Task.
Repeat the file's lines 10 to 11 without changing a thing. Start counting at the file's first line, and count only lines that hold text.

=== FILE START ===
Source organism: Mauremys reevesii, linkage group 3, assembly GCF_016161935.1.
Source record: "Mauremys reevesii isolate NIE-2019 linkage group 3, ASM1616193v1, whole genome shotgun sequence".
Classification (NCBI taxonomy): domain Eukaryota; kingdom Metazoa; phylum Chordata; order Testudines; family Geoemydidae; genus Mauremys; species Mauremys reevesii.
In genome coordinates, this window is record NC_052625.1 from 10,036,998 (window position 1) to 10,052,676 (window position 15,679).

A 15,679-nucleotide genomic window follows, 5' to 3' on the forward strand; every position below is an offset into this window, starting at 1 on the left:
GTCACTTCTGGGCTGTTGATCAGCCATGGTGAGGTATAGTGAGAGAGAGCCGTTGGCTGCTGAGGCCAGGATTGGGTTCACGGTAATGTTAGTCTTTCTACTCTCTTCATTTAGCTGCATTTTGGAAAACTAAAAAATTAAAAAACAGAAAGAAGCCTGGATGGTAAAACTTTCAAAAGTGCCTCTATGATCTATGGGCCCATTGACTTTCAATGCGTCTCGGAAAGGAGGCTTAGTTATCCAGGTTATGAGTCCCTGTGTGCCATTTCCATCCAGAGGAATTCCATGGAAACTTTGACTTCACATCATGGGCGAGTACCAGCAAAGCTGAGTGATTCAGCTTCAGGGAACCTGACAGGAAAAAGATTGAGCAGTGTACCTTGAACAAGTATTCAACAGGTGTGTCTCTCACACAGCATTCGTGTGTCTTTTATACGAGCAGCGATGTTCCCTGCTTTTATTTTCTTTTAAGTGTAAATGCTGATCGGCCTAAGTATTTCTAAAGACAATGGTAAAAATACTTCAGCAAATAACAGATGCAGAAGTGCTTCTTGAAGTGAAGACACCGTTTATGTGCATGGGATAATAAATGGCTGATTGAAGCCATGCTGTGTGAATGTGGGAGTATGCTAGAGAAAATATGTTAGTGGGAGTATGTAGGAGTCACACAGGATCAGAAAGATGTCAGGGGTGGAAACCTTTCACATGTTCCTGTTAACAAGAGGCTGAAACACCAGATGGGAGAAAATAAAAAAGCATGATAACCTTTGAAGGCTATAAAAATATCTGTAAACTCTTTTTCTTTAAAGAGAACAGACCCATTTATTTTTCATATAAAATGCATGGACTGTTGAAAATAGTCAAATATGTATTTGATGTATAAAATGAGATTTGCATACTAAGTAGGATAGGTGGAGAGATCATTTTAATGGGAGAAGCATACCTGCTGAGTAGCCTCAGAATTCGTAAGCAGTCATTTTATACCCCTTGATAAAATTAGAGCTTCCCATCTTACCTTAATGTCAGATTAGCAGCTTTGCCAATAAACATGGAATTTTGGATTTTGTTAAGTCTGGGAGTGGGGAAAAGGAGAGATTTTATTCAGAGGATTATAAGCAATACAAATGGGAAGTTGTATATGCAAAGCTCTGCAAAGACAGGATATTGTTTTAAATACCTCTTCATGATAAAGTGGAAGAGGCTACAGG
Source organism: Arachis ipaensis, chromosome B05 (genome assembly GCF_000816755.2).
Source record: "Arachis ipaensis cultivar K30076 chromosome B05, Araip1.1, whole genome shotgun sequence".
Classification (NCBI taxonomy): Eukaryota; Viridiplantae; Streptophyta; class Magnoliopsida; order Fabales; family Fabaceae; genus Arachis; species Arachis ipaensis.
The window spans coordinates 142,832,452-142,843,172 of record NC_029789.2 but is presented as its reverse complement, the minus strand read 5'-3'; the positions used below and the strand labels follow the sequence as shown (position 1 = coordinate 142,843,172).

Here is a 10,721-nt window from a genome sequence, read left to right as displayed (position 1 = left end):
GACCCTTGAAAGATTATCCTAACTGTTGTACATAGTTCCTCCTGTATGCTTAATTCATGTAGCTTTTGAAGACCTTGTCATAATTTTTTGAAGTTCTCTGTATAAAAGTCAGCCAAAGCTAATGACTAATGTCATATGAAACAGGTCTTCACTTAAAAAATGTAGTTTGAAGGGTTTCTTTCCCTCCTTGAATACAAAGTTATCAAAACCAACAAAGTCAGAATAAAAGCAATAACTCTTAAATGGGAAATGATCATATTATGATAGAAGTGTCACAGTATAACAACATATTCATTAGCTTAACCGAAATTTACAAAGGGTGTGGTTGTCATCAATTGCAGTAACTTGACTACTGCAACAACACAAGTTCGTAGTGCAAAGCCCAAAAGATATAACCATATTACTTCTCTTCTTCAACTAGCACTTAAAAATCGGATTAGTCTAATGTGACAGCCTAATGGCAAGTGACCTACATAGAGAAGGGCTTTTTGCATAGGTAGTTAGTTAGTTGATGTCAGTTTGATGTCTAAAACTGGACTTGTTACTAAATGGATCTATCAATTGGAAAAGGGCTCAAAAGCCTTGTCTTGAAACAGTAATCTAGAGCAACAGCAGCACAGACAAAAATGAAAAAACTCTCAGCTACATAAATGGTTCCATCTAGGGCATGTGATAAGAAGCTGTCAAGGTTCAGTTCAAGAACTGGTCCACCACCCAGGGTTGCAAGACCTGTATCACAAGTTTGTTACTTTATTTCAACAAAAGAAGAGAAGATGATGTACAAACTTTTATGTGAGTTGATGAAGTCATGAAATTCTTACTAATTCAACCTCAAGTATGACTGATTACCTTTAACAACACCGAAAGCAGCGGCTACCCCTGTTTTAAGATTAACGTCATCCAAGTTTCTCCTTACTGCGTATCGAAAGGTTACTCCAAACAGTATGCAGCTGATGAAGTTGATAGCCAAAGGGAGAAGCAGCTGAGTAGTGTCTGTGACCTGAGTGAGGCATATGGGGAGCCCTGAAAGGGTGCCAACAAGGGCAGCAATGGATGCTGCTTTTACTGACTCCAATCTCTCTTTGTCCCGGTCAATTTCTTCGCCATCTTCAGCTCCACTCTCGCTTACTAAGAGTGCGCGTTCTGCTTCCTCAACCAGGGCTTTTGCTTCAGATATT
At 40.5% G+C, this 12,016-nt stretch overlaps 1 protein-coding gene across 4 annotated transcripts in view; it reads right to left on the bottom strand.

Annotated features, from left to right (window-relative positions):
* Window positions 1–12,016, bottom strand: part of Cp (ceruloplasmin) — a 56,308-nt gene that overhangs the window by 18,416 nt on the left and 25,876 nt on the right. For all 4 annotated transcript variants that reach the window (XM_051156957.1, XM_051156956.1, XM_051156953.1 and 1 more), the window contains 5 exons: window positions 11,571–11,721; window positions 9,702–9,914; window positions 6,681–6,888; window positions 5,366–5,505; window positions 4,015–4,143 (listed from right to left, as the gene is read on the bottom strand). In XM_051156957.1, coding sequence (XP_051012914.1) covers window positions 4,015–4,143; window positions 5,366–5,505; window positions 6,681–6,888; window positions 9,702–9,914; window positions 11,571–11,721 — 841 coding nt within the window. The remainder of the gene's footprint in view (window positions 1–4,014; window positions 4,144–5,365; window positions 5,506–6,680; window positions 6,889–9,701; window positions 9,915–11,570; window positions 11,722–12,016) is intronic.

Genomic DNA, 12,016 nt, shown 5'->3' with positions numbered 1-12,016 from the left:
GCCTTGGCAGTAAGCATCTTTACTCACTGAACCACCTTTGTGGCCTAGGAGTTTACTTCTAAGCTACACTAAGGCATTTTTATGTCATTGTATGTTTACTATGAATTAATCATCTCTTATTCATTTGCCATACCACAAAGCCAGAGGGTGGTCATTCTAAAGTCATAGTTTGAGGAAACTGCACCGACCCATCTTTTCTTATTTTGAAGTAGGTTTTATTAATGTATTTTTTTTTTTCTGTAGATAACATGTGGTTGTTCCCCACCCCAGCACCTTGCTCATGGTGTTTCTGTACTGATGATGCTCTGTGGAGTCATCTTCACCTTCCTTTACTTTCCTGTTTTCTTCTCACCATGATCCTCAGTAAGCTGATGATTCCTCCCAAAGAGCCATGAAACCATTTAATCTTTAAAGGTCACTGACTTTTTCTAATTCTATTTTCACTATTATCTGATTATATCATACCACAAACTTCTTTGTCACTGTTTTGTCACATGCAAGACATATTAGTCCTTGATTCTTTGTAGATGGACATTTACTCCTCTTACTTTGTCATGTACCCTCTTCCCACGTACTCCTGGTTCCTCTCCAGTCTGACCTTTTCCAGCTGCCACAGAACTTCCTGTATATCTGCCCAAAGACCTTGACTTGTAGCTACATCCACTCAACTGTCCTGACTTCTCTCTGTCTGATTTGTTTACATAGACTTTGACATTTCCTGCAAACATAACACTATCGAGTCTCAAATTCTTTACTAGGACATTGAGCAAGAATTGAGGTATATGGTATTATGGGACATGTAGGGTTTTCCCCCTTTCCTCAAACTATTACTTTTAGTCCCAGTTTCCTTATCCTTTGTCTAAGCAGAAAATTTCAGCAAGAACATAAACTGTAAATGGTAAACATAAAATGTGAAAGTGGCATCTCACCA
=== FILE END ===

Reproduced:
The window spans coordinates 142,832,452-142,843,172 of record NC_029789.2 but is presented as its reverse complement, the minus strand read 5'-3'; the positions used below and the strand labels follow the sequence as shown (position 1 = coordinate 142,843,172).

Here is a 10,721-nt window from a genome sequence, read left to right as displayed (position 1 = left end):